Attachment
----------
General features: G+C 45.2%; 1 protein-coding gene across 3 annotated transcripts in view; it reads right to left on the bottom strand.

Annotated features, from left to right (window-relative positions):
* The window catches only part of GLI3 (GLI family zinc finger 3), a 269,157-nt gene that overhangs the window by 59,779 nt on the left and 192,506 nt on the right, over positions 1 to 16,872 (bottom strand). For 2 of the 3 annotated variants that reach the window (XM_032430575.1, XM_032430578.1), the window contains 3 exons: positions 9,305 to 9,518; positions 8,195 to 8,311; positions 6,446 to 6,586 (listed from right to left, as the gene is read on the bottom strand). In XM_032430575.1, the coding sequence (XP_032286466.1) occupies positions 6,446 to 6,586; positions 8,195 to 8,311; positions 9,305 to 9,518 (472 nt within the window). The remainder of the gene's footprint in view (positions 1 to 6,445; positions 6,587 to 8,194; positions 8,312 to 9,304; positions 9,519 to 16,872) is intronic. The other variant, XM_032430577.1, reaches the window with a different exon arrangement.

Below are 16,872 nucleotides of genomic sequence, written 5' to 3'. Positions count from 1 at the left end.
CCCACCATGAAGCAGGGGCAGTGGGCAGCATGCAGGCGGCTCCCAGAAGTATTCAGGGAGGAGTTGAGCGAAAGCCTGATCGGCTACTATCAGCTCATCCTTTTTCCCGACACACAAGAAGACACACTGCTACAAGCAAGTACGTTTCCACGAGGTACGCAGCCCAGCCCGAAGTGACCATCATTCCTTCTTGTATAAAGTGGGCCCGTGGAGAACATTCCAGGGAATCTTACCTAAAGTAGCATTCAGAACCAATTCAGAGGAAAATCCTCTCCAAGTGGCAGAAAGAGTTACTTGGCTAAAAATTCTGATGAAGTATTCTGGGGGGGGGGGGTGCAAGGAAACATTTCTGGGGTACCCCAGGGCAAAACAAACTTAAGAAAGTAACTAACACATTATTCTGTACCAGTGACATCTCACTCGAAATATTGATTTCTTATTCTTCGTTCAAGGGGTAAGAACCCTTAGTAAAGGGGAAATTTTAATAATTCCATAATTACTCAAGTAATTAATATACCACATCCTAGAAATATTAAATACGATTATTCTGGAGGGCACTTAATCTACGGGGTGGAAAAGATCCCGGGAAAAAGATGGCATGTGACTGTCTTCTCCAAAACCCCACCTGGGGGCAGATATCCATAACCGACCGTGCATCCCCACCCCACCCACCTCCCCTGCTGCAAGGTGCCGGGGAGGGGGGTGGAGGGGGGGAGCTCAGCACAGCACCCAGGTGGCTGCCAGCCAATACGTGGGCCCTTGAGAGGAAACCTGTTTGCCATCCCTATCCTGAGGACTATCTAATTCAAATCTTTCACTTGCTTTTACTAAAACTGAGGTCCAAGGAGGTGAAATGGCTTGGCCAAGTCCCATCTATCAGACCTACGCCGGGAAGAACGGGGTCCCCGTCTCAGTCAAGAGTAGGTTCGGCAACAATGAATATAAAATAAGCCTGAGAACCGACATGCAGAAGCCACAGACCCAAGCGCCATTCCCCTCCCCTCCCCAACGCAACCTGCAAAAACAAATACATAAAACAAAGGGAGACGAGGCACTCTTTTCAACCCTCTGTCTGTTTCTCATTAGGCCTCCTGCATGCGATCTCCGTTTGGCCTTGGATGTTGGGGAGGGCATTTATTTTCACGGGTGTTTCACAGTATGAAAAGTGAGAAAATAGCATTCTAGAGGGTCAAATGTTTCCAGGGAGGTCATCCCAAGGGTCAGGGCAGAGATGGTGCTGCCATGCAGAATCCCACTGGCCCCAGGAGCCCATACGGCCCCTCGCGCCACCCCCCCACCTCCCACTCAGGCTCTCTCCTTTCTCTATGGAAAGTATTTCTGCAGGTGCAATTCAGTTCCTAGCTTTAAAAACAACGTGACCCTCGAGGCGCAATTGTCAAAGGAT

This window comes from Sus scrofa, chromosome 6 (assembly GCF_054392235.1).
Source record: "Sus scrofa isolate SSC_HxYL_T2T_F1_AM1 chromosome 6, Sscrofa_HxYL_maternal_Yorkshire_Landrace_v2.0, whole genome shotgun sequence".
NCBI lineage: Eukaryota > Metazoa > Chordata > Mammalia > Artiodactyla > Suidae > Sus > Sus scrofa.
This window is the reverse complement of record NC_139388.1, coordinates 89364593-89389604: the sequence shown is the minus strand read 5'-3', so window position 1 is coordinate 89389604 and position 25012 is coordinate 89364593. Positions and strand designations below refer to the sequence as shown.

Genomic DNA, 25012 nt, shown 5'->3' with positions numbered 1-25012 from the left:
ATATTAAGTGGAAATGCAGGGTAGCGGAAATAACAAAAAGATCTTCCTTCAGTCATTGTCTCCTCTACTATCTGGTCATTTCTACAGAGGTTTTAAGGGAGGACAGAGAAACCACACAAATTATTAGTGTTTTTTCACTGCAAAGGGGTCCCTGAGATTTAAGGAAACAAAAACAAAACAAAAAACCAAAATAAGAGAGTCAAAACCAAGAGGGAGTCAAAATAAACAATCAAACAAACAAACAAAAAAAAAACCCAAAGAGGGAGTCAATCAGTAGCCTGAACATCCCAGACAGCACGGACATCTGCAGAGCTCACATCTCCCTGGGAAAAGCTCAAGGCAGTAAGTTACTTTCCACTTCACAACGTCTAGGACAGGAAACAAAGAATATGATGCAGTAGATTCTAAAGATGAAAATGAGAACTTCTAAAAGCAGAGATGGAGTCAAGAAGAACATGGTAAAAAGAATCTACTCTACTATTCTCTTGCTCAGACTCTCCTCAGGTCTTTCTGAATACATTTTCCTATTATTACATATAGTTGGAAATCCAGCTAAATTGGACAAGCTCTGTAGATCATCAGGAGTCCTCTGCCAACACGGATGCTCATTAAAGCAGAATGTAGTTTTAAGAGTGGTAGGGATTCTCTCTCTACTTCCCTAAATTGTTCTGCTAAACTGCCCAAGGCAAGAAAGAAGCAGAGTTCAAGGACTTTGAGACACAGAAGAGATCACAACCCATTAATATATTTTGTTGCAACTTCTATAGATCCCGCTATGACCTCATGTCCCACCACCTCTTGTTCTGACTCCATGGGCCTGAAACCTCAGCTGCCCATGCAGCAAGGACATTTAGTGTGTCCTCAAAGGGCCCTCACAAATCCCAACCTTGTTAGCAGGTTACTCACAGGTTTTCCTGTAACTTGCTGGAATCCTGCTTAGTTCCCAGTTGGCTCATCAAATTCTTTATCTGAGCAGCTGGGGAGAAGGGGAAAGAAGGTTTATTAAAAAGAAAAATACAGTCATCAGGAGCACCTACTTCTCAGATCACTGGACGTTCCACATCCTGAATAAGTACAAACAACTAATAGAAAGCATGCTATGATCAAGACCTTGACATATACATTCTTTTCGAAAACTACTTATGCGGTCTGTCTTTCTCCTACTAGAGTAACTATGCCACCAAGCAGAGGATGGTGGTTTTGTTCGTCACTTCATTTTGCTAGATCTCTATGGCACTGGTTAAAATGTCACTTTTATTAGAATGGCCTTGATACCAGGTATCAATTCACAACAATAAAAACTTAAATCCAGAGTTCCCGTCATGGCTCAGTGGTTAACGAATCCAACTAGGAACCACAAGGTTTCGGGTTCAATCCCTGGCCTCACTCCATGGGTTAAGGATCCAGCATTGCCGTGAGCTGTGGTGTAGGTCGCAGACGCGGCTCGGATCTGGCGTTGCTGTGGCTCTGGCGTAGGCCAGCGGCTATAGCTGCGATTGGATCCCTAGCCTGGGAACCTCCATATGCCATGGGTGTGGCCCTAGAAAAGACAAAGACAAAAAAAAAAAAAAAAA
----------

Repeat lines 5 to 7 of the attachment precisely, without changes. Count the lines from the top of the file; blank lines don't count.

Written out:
CCCACCATGAAGCAGGGGCAGTGGGCAGCATGCAGGCGGCTCCCAGAAGTATTCAGGGAGGAGTTGAGCGAAAGCCTGATCGGCTACTATCAGCTCATCCTTTTTCCCGACACACAAGAAGACACACTGCTACAAGCAAGTACGTTTCCACGAGGTACGCAGCCCAGCCCGAAGTGACCATCATTCCTTCTTGTATAAAGTGGGCCCGTGGAGAACATTCCAGGGAATCTTACCTAAAGTAGCATTCAGAACCAATTCAGAGGAAAATCCTCTCCAAGTGGCAGAAAGAGTTACTTGGCTAAAAATTCTGATGAAGTATTCTGGGGGGGGGGGGTGCAAGGAAACATTTCTGGGGTACCCCAGGGCAAAACAAACTTAAGAAAGTAACTAACACATTATTCTGTACCAGTGACATCTCACTCGAAATATTGATTTCTTATTCTTCGTTCAAGGGGTAAGAACCCTTAGTAAAGGGGAAATTTTAATAATTCCATAATTACTCAAGTAATTAATATACCACATCCTAGAAATATTAAATACGATTATTCTGGAGGGCACTTAATCTACGGGGTGGAAAAGATCCCGGGAAAAAGATGGCATGTGACTGTCTTCTCCAAAACCCCACCTGGGGGCAGATATCCATAACCGACCGTGCATCCCCACCCCACCCACCTCCCCTGCTGCAAGGTGCCGGGGAGGGGGGTGGAGGGGGGGAGCTCAGCACAGCACCCAGGTGGCTGCCAGCCAATACGTGGGCCCTTGAGAGGAAACCTGTTTGCCATCCCTATCCTGAGGACTATCTAATTCAAATCTTTCACTTGCTTTTACTAAAACTGAGGTCCAAGGAGGTGAAATGGCTTGGCCAAGTCCCATCTATCAGACCTACGCCGGGAAGAACGGGGTCCCCGTCTCAGTCAAGAGTAGGTTCGGCAACAATGAATATAAAATAAGCCTGAGAACCGACATGCAGAAGCCACAGACCCAAGCGCCATTCCCCTCCCCTCCCCAACGCAACCTGCAAAAACAAATACATAAAACAAAGGGAGACGAGGCACTCTTTTCAACCCTCTGTCTGTTTCTCATTAGGCCTCCTGCATGCGATCTCCGTTTGGCCTTGGATGTTGGGGAGGGCATTTATTTTCACGGGTGTTTCACAGTATGAAAAGTGAGAAAATAGCATTCTAGAGGGTCAAATGTTTCCAGGGAGGTCATCCCAAGGGTCAGGGCAGAGATGGTGCTGCCATGCAGAATCCCACTGGCCCCAGGAGCCCATACGGCCCCTCGCGCCACCCCCCCACCTCCCACTCAGGCTCTCTCCTTTCTCTATGGAAAGTATTTCTGCAGGTGCAATTCAGTTCCTAGCTTTAAAAACAACGTGACCCTCGAGGCGCAATTGTCAAAGGAT

This window comes from Sus scrofa, chromosome 6 (assembly GCF_054392235.1).
Source record: "Sus scrofa isolate SSC_HxYL_T2T_F1_AM1 chromosome 6, Sscrofa_HxYL_maternal_Yorkshire_Landrace_v2.0, whole genome shotgun sequence".